Bariatric surgery is not the panacea it was once thought to be for weight loss. Due to patient noncompliance issues, many weight loss surgery patients are relapsing and regaining the significant amounts of weight that bariatric surgery had initially helped them to lose. This failure is costly monetarily, psychologically, and medically to both the patient and to society. Using the narratives of 32 post-weight loss surgery patients, this narrative study explored: (a) whether Erikson's psychosocial stages of development occur after weight loss surgery, (b) whether successful patients (defined as those who are able to maintain their weight loss long term) have successfully navigated Erikson's stages, and (c) whether these patients formed new identities in the process. Recursive analysis and text analysis revealed noticeable trends toward developmental progress among participants after weight loss surgery, with regard to all stages in Erikson's psychosocial developmental theory. This trend suggests that participants are experiencing developmental changes after surgery and that participants who have successfully navigated psychosocial stages are at least beginning to build new identities. These findings may indicate the need for social changes in the way clinicians guide patients through the weight loss surgery process; these findings may also inspire the creation of programs that address developmental milestones, which may increase successes after weight loss surgery.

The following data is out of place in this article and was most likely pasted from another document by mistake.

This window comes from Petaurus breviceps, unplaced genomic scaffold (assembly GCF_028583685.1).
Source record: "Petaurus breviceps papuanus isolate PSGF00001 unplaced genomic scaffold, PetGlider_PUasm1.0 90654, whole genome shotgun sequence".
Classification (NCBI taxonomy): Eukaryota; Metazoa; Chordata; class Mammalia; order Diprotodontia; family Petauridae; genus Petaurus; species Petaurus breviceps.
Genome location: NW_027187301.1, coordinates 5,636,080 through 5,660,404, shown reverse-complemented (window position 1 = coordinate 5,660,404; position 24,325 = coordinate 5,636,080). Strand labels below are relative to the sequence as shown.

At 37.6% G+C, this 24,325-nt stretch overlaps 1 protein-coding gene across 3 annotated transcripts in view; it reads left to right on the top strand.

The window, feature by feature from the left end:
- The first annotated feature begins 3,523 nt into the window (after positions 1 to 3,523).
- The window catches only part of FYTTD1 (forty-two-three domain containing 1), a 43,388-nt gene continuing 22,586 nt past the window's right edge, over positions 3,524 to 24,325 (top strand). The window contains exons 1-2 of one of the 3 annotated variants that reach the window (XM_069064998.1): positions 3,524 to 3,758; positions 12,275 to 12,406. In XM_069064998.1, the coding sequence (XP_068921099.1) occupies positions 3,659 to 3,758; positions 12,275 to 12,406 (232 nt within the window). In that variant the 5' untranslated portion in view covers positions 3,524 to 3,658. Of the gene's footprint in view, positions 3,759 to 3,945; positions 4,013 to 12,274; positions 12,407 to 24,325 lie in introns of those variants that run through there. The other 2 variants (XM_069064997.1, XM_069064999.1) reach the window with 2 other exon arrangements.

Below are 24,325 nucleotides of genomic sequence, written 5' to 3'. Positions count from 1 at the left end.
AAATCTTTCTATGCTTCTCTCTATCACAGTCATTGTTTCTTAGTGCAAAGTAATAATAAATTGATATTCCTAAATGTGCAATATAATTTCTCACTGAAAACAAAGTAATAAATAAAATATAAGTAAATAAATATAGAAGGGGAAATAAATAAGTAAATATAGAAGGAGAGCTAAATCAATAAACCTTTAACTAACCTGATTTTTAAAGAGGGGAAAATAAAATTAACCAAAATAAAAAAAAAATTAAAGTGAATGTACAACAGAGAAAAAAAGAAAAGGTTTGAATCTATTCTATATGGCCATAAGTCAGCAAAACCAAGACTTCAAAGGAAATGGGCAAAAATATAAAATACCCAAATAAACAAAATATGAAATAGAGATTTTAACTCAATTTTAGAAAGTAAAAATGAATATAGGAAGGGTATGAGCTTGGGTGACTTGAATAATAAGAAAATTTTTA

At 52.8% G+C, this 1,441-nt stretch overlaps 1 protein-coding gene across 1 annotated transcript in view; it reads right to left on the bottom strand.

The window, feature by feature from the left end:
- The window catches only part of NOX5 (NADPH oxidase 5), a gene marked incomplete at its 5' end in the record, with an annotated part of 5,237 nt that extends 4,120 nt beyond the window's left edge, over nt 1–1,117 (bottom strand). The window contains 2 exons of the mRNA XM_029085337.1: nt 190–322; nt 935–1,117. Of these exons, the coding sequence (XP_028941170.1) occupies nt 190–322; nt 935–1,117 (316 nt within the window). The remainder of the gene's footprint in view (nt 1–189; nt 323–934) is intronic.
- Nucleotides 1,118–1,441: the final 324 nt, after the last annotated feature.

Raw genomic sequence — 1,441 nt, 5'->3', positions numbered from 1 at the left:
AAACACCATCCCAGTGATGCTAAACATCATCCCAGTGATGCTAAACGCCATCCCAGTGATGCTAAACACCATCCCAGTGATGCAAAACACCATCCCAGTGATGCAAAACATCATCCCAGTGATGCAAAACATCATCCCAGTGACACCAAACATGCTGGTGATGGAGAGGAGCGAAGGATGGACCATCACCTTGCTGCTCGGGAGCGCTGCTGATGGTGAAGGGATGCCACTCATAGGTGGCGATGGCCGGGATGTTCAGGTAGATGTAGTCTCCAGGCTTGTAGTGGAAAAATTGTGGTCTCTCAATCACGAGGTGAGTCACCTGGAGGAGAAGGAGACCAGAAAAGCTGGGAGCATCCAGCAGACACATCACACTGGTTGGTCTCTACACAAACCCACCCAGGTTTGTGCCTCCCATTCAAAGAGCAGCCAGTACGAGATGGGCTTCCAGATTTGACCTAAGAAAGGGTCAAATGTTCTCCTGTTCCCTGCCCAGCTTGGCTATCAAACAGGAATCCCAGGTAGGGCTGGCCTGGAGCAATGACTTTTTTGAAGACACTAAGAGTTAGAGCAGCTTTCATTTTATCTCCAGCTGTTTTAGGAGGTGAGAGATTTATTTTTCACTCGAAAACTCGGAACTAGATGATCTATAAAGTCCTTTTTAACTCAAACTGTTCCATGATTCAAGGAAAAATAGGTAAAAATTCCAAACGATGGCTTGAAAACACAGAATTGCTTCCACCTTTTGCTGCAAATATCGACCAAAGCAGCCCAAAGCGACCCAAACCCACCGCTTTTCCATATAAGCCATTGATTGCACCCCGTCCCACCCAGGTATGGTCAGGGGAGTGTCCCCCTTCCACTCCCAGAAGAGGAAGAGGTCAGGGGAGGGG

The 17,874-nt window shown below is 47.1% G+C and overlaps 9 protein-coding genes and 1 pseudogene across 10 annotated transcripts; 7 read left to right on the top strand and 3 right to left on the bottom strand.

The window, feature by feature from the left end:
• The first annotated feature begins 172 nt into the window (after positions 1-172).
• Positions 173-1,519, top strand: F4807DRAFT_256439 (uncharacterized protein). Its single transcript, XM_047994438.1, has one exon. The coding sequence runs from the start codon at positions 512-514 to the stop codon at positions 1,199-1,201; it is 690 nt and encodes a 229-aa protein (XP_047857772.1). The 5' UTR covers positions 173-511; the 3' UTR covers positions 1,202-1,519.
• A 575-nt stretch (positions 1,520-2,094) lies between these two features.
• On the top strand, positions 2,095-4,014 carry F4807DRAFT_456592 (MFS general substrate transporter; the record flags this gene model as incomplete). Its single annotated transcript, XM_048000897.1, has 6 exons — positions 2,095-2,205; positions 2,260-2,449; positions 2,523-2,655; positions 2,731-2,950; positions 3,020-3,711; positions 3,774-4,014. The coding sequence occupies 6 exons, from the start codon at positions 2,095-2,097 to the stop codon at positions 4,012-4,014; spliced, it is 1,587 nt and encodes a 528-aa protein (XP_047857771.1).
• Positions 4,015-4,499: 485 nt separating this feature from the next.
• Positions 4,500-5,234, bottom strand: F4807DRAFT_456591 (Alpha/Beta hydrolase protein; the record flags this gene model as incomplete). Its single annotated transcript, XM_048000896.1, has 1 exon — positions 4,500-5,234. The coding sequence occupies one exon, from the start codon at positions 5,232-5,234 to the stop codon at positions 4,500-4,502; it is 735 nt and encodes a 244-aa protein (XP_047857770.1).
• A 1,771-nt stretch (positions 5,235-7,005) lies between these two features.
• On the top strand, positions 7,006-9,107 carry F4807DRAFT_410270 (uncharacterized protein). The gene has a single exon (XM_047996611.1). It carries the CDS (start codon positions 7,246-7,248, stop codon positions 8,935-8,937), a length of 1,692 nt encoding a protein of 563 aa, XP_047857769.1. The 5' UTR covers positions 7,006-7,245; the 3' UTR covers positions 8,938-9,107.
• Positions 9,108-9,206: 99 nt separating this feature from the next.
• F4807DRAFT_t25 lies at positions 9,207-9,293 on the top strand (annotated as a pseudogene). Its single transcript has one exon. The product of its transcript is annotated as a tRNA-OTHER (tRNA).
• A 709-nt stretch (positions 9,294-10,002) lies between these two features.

|Advisor:||Costello, Patricia A., Stadtlander, l.|
|School Location:||United States -- Minnesota|
|Source:||DAI-B 75/02(E), Dissertation Abstracts International|
|Subjects:||Health sciences, Developmental psychology, Psychology, Health care management|
|Keywords:||Developmental psychology, Gastric bypass, Psychosocial development, Weight, Weight loss, Weight maintenance|
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